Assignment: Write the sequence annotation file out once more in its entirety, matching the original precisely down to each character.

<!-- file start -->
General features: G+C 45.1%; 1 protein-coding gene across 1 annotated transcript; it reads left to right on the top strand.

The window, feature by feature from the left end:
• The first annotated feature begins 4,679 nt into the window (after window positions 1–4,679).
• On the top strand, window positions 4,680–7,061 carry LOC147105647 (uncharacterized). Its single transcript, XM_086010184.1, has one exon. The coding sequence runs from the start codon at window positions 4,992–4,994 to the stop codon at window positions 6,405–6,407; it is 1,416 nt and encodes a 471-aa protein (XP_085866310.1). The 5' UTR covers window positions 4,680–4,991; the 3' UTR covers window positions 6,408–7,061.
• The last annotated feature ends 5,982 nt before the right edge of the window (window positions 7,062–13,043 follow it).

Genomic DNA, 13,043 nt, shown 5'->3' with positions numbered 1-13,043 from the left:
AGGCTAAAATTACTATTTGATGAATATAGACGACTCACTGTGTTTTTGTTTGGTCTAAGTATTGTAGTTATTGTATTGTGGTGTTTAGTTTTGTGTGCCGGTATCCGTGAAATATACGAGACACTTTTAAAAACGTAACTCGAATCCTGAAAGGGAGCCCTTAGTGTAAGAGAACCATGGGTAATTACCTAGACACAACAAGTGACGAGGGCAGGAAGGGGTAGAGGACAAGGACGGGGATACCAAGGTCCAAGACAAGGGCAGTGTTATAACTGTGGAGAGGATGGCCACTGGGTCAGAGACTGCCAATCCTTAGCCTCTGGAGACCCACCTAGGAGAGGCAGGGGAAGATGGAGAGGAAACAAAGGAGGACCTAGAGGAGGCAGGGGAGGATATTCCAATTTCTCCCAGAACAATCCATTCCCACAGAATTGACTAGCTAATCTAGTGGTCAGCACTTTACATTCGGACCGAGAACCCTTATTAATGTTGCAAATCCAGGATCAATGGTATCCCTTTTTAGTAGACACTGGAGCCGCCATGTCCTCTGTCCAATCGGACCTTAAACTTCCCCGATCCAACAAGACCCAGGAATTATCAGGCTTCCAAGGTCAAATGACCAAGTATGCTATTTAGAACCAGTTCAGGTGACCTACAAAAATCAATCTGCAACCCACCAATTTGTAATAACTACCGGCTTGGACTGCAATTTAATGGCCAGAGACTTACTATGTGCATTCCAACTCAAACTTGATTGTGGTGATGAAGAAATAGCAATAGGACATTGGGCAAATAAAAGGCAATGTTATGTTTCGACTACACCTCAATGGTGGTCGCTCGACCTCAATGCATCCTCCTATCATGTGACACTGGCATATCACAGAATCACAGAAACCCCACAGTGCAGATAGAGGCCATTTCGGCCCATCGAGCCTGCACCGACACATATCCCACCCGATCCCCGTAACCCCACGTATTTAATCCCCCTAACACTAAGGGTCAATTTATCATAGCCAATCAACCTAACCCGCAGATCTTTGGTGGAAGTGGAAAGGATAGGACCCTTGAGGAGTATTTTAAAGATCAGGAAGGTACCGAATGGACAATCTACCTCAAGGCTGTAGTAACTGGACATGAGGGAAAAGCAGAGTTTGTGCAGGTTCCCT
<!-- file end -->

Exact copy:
General features: G+C 45.1%; 1 protein-coding gene across 1 annotated transcript; it reads left to right on the top strand.

The window, feature by feature from the left end:
• The first annotated feature begins 4,679 nt into the window (after window positions 1–4,679).
• On the top strand, window positions 4,680–7,061 carry LOC147105647 (uncharacterized). Its single transcript, XM_086010184.1, has one exon. The coding sequence runs from the start codon at window positions 4,992–4,994 to the stop codon at window positions 6,405–6,407; it is 1,416 nt and encodes a 471-aa protein (XP_085866310.1). The 5' UTR covers window positions 4,680–4,991; the 3' UTR covers window positions 6,408–7,061.
• The last annotated feature ends 5,982 nt before the right edge of the window (window positions 7,062–13,043 follow it).

Genomic DNA, 13,043 nt, shown 5'->3' with positions numbered 1-13,043 from the left:
AGGCTAAAATTACTATTTGATGAATATAGACGACTCACTGTGTTTTTGTTTGGTCTAAGTATTGTAGTTATTGTATTGTGGTGTTTAGTTTTGTGTGCCGGTATCCGTGAAATATACGAGACACTTTTAAAAACGTAACTCGAATCCTGAAAGGGAGCCCTTAGTGTAAGAGAACCATGGGTAATTACCTAGACACAACAAGTGACGAGGGCAGGAAGGGGTAGAGGACAAGGACGGGGATACCAAGGTCCAAGACAAGGGCAGTGTTATAACTGTGGAGAGGATGGCCACTGGGTCAGAGACTGCCAATCCTTAGCCTCTGGAGACCCACCTAGGAGAGGCAGGGGAAGATGGAGAGGAAACAAAGGAGGACCTAGAGGAGGCAGGGGAGGATATTCCAATTTCTCCCAGAACAATCCATTCCCACAGAATTGACTAGCTAATCTAGTGGTCAGCACTTTACATTCGGACCGAGAACCCTTATTAATGTTGCAAATCCAGGATCAATGGTATCCCTTTTTAGTAGACACTGGAGCCGCCATGTCCTCTGTCCAATCGGACCTTAAACTTCCCCGATCCAACAAGACCCAGGAATTATCAGGCTTCCAAGGTCAAATGACCAAGTATGCTATTTAGAACCAGTTCAGGTGACCTACAAAAATCAATCTGCAACCCACCAATTTGTAATAACTACCGGCTTGGACTGCAATTTAATGGCCAGAGACTTACTATGTGCATTCCAACTCAAACTTGATTGTGGTGATGAAGAAATAGCAATAGGACATTGGGCAAATAAAAGGCAATGTTATGTTTCGACTACACCTCAATGGTGGTCGCTCGACCTCAATGCATCCTCCTATCATGTGACACTGGCATATCACAGAATCACAGAAACCCCACAGTGCAGATAGAGGCCATTTCGGCCCATCGAGCCTGCACCGACACATATCCCACCCGATCCCCGTAACCCCACGTATTTAATCCCCCTAACACTAAGGGTCAATTTATCATAGCCAATCAACCTAACCCGCAGATCTTTGGTGGAAGTGGAAAGGATAGGACCCTTGAGGAGTATTTTAAAGATCAGGAAGGTACCGAATGGACAATCTACCTCAAGGCTGTAGTAACTGGACATGAGGGAAAAGCAGAGTTTGTGCAGGTTCCCT